Cattle Dog, also known as the Queensland Heeler, Blue Heeler and Red
Heeler is a
cattle. It is a
medium-sized short-coated dog with a lot of energy, intelligence and an
Cattle Dogs have high energy levels and active minds. They need plenty of
exercise and a job to do, so non-working dogs need to participate in
learning tricks, or other activities that engage their body and mind. Some
individuals find repetitive training frustrating and dull, so owners
should aim to make training sessions varied and more exciting in order to
keep their dog interested. Cattle Dogs who do not receive the appropriate
exercise and entertainment will invent their own, often destructive,
activities. These dogs are, by nature, wary. They are naturally cautious,
and grow more so as they age. Their cautious nature towards strangers
makes them perfect
guard dogs, when
trained for this task.
The Australian Cattle Dog ranks 10th in
Stanley Coren's The Intelligence of Dogs,
being one of the brightest dogs ranked by obedience command trainability.
Cattle Dogs drive cattle by nipping at their heels
or tails, but they have also been known to round up other animals.
To relieve the urge to nip, the Australian Cattle
Dog can be encouraged to pick up and chew a toy or stick that is thrown
for them. Any toy left with the Australian Cattle Dog needs to be
extremely robust if it is to last.
The Australian Cattle Dog enjoys living with other
dogs with whom it is familiar, working well in combination with other
Because of their plucky nature, the establishing of a pecking order can
result in a few scuffles and bites.
It is important for an owner to quickly establish a
hierarchy in which they are the dog's pack leader, otherwise the young
Australian Cattle Dog may bond to a senior dog, rather than to its owner.
If put in any situation where the dog feels threatened, and/or
uncomfortable, it will usually resort to aggressiveness towards other,
Australian Cattle Dogs not only tolerate a
high level of physical activity, they almost demand it. Like many other
herding dog breeds, they have active and fertile minds that turn
mischievous if not properly channeled. Australian Cattle Dogs are highly
intelligent and can be very bossy.
When not active, an Australian Cattle Dog
can be kept occupied with mental puzzles. Among the most popular
activities for Australian Cattle Dogs is
dog agility. While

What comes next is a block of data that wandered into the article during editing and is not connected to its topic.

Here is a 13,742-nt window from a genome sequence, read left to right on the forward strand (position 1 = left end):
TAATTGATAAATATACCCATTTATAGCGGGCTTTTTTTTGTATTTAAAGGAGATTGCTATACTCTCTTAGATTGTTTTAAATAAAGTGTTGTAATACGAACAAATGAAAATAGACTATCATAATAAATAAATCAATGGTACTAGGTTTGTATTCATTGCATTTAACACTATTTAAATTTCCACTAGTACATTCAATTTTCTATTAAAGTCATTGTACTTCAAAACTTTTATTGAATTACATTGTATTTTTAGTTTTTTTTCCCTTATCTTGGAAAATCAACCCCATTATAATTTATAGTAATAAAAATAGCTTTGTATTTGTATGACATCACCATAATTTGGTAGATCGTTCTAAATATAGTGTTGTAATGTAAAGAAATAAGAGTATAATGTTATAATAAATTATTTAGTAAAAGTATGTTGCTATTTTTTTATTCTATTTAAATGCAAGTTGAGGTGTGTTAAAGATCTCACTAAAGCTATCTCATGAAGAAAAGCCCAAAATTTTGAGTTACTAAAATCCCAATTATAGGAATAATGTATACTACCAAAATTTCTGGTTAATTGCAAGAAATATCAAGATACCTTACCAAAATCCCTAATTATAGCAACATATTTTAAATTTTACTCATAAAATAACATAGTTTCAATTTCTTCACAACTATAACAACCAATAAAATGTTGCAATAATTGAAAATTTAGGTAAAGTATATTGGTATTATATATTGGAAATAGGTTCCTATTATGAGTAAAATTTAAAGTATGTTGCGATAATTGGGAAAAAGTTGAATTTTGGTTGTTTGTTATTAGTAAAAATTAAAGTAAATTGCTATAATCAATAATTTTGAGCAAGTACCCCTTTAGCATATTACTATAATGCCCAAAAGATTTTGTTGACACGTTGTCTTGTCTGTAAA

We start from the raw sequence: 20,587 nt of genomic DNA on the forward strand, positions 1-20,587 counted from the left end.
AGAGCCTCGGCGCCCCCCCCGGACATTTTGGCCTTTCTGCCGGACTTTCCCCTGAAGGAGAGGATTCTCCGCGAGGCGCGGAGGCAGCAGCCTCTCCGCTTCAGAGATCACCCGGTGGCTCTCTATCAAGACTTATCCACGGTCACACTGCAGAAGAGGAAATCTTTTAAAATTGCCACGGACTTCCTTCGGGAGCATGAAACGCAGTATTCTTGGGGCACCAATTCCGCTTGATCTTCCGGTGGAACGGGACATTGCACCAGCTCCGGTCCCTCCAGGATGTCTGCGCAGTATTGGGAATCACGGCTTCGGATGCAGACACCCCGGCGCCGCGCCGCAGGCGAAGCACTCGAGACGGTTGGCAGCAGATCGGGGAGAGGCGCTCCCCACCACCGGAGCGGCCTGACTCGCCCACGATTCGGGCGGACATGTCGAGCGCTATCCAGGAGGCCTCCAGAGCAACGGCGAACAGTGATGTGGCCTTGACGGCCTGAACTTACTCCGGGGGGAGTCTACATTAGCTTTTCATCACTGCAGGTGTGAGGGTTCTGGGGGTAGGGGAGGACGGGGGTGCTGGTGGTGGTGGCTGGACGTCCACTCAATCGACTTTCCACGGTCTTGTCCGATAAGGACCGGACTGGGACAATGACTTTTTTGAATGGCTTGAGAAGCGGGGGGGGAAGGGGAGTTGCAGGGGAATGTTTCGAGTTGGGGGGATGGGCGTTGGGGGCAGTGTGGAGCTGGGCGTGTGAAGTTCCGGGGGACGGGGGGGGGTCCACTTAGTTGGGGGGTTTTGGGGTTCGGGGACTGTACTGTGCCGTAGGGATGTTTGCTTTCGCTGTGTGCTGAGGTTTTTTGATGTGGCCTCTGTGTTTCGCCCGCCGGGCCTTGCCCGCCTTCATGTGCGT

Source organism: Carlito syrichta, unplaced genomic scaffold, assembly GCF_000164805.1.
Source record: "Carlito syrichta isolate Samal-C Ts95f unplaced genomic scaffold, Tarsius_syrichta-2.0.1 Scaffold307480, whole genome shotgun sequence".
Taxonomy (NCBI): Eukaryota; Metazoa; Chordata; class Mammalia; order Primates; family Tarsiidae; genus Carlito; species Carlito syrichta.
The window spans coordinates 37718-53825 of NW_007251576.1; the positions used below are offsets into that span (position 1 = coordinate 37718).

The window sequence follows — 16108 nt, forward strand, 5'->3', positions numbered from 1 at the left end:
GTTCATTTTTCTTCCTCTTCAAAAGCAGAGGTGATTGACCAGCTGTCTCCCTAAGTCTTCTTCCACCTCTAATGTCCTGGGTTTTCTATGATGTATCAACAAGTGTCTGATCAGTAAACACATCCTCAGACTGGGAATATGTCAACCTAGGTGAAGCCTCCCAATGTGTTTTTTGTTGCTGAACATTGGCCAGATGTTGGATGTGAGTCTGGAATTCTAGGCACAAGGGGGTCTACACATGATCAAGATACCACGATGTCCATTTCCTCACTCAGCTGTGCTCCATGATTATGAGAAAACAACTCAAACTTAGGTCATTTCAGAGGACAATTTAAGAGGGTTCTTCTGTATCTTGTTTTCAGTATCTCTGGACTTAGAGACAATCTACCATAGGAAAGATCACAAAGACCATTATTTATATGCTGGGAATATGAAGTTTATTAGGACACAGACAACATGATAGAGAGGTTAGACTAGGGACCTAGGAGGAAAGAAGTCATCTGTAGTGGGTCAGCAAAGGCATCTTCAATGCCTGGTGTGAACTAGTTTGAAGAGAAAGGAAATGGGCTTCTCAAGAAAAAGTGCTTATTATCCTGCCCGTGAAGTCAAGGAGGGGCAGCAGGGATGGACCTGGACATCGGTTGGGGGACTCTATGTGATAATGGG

the Australian Cattle Dog is ideally suited for this work, since it is a
herding breed and
thus very reactive to the handler's body language, some Australian Cattle
Dogs become highly frustrated at the repetition and routine necessary to
hone agility skills. As for many breeds, frequent brief training sessions
are more effective than infrequent long training sessions. For this
reason, many handlers find training an Australian Cattle Dog to be
challenging. It is important to always change the methods and exercises
and not allow the dog or handler to get into a negative routine.
Australian Cattle Dogs thrive on change and new experiences.
Only a few Australian Cattle Dogs, therefore,
have excelled in
For example, the
American Kennel Club
awards an "Obedience Competition Championship" to the dog-and-handler team
that defeats a large number of other teams in open competition. A handful
of Australian Cattle Dogs have reached this level. While Australian Cattle
Dogs enjoy the challenge of obedience competition, such as retrieving a
scented article, the majority of Australian Cattle Dogs are easily bored
with precision drilling.
Australian Cattle Dogs are very organized animals. If the owner has
established a "toy box," or some other type of holding area for the dog's
possessions, it is not unlikely for an Australian Cattle Dogs to return
whatever it has taken back to this area. Hence the numerous claims of the
Australian Cattle Dogs "putting away its toys," or "picking up after
itself." It is not unusual for an Australian Cattle Dogs to put away bones
or items that have been taken out of the area by other dogs as well —
hence the many claims that the Australian Cattle Dogs "picks up after
The dog is strong and muscular, yet compact and symmetrical, with
the ability and willingness to carry out any task — no matter how enduring
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